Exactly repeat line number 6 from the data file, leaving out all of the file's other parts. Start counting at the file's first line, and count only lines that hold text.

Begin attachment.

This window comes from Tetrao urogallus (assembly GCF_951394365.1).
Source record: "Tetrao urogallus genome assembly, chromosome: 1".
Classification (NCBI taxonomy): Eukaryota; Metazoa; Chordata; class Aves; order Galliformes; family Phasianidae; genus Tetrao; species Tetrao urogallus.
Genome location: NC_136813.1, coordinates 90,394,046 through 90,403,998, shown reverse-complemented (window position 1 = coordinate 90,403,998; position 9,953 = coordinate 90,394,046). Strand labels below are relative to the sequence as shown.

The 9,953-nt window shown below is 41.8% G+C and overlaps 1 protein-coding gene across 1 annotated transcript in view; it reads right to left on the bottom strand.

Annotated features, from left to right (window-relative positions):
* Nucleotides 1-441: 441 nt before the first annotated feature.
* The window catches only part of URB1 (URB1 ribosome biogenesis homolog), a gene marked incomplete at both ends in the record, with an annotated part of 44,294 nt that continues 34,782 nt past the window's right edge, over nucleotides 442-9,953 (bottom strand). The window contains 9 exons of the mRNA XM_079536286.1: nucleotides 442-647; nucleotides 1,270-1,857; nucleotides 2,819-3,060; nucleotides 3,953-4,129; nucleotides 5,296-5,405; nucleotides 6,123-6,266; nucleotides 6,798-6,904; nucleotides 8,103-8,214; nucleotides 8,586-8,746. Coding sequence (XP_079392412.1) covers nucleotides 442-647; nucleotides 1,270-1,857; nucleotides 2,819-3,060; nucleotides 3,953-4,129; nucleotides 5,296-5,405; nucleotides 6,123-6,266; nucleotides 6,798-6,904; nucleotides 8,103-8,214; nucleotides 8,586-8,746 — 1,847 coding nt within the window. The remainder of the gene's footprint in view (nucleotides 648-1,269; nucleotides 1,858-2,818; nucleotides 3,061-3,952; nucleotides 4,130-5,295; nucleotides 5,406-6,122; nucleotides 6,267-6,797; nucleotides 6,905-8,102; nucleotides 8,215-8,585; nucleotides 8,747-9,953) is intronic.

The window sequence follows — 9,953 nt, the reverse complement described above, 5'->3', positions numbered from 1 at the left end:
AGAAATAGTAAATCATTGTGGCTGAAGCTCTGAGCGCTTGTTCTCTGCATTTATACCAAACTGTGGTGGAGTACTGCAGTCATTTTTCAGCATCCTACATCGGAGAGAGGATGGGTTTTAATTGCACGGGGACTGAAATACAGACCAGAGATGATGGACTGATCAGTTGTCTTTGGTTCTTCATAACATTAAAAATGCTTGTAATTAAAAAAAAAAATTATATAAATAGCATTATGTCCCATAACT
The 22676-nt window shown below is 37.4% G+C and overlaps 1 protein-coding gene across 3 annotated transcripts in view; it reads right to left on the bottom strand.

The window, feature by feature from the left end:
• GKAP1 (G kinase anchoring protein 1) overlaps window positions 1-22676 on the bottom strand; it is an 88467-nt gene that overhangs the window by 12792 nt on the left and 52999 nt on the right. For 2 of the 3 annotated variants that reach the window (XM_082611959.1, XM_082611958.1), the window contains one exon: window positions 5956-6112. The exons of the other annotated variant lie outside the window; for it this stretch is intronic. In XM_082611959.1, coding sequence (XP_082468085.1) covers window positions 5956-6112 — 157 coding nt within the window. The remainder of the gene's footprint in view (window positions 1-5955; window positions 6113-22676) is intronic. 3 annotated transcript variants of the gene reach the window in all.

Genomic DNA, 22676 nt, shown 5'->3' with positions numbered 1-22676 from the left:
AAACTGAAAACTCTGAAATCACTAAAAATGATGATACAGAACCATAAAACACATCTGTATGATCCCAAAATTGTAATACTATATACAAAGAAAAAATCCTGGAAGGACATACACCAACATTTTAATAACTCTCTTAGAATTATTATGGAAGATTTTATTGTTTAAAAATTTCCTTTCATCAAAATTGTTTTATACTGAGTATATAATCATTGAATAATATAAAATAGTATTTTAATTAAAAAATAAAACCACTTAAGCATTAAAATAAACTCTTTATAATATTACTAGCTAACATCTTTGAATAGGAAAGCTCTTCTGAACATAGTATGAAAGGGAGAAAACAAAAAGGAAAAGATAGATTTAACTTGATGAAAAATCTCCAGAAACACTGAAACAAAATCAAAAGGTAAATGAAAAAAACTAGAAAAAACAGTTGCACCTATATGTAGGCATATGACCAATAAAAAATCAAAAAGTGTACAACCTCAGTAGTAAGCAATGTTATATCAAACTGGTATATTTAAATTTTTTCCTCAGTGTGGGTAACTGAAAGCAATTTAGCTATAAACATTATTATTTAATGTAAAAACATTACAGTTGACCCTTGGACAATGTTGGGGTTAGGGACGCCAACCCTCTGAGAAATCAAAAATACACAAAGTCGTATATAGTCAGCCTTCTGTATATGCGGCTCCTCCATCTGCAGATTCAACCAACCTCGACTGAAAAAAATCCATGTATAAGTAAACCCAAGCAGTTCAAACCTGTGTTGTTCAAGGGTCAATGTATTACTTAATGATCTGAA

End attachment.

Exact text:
Annotated features, from left to right (window-relative positions):